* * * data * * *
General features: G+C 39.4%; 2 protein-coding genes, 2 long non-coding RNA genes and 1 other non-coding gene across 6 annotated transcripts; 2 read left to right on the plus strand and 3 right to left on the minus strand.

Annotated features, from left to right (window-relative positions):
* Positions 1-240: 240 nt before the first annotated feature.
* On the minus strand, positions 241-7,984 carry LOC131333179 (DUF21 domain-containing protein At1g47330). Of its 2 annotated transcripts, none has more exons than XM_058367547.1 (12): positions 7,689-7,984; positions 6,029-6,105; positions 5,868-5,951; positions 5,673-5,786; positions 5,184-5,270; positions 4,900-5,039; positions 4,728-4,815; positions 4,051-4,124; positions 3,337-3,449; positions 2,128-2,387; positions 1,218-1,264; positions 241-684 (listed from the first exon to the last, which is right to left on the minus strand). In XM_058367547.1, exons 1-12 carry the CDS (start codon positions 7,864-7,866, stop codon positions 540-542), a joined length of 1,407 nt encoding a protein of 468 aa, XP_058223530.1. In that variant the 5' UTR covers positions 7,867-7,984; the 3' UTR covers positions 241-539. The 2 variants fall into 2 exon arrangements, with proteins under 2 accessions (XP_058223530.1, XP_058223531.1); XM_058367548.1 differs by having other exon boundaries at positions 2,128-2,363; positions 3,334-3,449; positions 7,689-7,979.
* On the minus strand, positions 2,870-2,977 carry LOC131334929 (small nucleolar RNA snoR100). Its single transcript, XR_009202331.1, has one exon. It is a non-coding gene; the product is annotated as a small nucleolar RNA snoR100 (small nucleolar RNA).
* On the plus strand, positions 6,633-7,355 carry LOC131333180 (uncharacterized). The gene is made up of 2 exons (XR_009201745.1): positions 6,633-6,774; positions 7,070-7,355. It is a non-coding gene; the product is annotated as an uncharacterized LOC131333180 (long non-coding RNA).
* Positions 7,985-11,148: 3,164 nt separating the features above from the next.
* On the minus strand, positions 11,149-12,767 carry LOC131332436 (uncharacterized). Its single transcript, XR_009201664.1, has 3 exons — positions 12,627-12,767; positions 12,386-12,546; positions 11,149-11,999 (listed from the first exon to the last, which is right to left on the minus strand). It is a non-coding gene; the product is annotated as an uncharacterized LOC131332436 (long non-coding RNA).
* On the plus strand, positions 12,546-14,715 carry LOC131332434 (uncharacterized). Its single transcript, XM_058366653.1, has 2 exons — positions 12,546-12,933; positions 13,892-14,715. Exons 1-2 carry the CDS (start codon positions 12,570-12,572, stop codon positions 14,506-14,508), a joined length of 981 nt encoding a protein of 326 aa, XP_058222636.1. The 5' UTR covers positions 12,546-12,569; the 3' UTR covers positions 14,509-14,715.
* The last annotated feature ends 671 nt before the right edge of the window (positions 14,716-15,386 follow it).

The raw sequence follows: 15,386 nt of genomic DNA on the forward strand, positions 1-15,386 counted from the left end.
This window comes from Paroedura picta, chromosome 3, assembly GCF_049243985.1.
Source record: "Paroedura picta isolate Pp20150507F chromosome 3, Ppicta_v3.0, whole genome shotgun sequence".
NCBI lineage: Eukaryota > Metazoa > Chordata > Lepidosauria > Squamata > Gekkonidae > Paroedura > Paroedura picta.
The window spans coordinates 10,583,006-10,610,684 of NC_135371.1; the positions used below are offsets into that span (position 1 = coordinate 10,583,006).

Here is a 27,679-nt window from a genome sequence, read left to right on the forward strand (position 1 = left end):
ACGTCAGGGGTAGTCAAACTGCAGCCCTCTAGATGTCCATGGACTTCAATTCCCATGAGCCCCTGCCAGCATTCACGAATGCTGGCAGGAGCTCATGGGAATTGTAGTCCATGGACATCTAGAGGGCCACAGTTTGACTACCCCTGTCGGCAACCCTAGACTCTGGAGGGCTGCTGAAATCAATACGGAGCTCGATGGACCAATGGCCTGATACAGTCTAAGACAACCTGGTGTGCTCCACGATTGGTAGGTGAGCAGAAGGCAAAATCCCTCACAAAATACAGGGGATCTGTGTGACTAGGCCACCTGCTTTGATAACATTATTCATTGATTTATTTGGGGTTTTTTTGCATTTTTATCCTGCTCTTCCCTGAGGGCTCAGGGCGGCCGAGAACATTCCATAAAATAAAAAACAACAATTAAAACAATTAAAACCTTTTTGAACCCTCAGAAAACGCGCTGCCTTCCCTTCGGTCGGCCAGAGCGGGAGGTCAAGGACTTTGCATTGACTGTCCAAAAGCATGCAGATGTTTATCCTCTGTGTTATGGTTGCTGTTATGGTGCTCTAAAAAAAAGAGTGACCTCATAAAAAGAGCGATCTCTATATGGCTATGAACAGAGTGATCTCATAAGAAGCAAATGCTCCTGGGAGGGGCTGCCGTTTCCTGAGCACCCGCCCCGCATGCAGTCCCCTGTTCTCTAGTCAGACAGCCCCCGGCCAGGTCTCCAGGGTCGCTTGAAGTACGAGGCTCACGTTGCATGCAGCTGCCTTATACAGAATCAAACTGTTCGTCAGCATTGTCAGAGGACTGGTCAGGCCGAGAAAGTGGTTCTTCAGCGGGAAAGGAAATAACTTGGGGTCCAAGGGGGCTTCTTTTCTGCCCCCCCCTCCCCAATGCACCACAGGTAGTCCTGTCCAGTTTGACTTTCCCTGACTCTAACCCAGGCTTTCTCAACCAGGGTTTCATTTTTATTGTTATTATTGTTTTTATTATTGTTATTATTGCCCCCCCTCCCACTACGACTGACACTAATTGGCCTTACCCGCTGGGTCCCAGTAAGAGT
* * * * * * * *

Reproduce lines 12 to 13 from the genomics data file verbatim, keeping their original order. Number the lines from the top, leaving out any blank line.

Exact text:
This window comes from Paroedura picta, chromosome 3, assembly GCF_049243985.1.
Source record: "Paroedura picta isolate Pp20150507F chromosome 3, Ppicta_v3.0, whole genome shotgun sequence".